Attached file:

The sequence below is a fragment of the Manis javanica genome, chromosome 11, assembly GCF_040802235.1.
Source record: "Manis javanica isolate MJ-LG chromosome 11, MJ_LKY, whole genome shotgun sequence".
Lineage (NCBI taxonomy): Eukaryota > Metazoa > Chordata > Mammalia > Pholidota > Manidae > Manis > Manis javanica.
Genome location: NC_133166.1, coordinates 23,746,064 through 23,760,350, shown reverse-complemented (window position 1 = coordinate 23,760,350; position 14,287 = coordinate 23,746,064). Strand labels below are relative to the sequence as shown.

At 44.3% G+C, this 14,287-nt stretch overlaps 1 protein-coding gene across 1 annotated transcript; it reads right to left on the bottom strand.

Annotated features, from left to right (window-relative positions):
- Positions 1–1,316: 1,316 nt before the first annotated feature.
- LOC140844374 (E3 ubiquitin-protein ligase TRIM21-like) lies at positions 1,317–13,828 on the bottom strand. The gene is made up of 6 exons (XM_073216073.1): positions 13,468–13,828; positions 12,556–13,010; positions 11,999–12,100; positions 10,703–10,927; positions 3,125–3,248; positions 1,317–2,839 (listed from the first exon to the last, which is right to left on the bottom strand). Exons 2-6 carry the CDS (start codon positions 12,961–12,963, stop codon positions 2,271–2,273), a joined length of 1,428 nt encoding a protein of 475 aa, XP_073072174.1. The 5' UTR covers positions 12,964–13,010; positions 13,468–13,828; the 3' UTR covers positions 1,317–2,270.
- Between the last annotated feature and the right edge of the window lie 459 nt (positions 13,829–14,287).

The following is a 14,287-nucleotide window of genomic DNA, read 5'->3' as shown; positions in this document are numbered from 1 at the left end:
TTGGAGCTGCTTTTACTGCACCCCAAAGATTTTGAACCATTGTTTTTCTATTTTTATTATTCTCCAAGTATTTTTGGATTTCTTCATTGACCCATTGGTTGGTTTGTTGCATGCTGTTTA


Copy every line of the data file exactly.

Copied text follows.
The sequence below is a fragment of the Manis javanica genome, chromosome 11, assembly GCF_040802235.1.
Source record: "Manis javanica isolate MJ-LG chromosome 11, MJ_LKY, whole genome shotgun sequence".
Lineage (NCBI taxonomy): Eukaryota > Metazoa > Chordata > Mammalia > Pholidota > Manidae > Manis > Manis javanica.
Genome location: NC_133166.1, coordinates 23,746,064 through 23,760,350, shown reverse-complemented (window position 1 = coordinate 23,760,350; position 14,287 = coordinate 23,746,064). Strand labels below are relative to the sequence as shown.

At 44.3% G+C, this 14,287-nt stretch overlaps 1 protein-coding gene across 1 annotated transcript; it reads right to left on the bottom strand.

Annotated features, from left to right (window-relative positions):
- Positions 1–1,316: 1,316 nt before the first annotated feature.
- LOC140844374 (E3 ubiquitin-protein ligase TRIM21-like) lies at positions 1,317–13,828 on the bottom strand. The gene is made up of 6 exons (XM_073216073.1): positions 13,468–13,828; positions 12,556–13,010; positions 11,999–12,100; positions 10,703–10,927; positions 3,125–3,248; positions 1,317–2,839 (listed from the first exon to the last, which is right to left on the bottom strand). Exons 2-6 carry the CDS (start codon positions 12,961–12,963, stop codon positions 2,271–2,273), a joined length of 1,428 nt encoding a protein of 475 aa, XP_073072174.1. The 5' UTR covers positions 12,964–13,010; positions 13,468–13,828; the 3' UTR covers positions 1,317–2,270.
- Between the last annotated feature and the right edge of the window lie 459 nt (positions 13,829–14,287).

The following is a 14,287-nucleotide window of genomic DNA, read 5'->3' as shown; positions in this document are numbered from 1 at the left end:
TTGGAGCTGCTTTTACTGCACCCCAAAGATTTTGAACCATTGTTTTTCTATTTTTATTATTCTCCAAGTATTTTTGGATTTCTTCATTGACCCATTGGTTGGTTTGTTGCATGCTGTTTA